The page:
"Waste not, want not" is always good advice to a gardener. Take garbage, which originally meant "giblets of a fowl, or waste parts of an animal," now means things we really don't want. But even garbage cans have their use. You can grow potatoes in garbage cans or even heavy duty plastic trash bags.
To use an old garbage can, poke some holes in the bottom for drainage. Any potted, or container grown plant, tends to dry out faster than plants in the ground so be careful and keep your potatoes well watered, but not soggy.
Potatoes need full sun and light, loose, well-drained slightly acidic soil with a pH of 5.8 to 6.5. You will use small "seed potatoes" to plant your crop. About a week or two before planting, set your seed potatoes out in direct light in a warm area, around 60 to 70 degrees. This will cause the seed potatoes to begin sprouting.
A day or two before planting, use a sharp, clean knife to cut any larger seed potatoes into "seeds". If the seed potatoes appear to be small or medium sized, just plant the whole potato in the container. Bigger seed potatoes can be cut in half, or into quarters. Just be sure that each section has two or three buds, or "growth eyes." Each seed should be about one and a half inches square.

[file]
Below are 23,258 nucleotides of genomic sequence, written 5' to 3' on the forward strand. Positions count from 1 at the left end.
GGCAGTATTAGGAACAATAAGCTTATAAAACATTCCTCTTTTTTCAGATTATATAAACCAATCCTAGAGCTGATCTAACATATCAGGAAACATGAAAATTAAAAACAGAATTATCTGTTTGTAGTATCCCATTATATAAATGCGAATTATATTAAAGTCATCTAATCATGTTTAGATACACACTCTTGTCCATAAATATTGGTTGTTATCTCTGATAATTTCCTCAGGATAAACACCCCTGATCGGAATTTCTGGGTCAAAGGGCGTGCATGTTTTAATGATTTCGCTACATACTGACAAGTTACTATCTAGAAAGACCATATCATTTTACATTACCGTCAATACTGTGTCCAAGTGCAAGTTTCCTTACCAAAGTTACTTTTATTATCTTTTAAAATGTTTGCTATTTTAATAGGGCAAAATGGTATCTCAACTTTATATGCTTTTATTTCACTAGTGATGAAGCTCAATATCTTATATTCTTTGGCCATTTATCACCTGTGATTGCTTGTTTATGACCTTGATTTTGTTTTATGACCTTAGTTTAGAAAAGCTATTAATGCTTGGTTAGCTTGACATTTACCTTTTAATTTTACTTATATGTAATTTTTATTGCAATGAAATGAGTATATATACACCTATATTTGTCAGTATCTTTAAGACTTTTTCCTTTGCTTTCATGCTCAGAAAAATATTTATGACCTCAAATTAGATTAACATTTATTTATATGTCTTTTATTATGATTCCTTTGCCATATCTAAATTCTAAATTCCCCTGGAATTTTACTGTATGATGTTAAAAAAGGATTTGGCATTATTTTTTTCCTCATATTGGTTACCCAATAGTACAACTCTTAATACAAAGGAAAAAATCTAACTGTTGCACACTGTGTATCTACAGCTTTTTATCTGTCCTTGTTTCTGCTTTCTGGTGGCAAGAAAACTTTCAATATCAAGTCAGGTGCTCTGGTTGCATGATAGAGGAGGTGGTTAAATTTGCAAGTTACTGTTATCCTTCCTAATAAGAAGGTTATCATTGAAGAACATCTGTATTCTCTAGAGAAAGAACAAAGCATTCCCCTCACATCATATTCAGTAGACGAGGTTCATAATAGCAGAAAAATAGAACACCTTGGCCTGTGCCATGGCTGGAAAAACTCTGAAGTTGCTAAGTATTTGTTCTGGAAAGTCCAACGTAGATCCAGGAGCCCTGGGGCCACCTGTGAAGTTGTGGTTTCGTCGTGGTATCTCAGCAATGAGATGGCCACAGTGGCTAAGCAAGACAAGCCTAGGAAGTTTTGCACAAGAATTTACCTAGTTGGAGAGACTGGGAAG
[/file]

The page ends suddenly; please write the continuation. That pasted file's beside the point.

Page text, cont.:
After cutting, let the cut surface form a callus before planting them. This callous helps prevent them from rotting in the soil.
An easy way to guess potential yield, is to multiply the pounds of seed potatoes planted by 10. So if you plant five pounds of seed potatoes, you should grow 50 pounds of potatoes. Depending upon soil and watering you may get much higher yields. Because diseases can live in soil for many years, it's best to rotate your potato crop so you aren't planting in the same soil every year.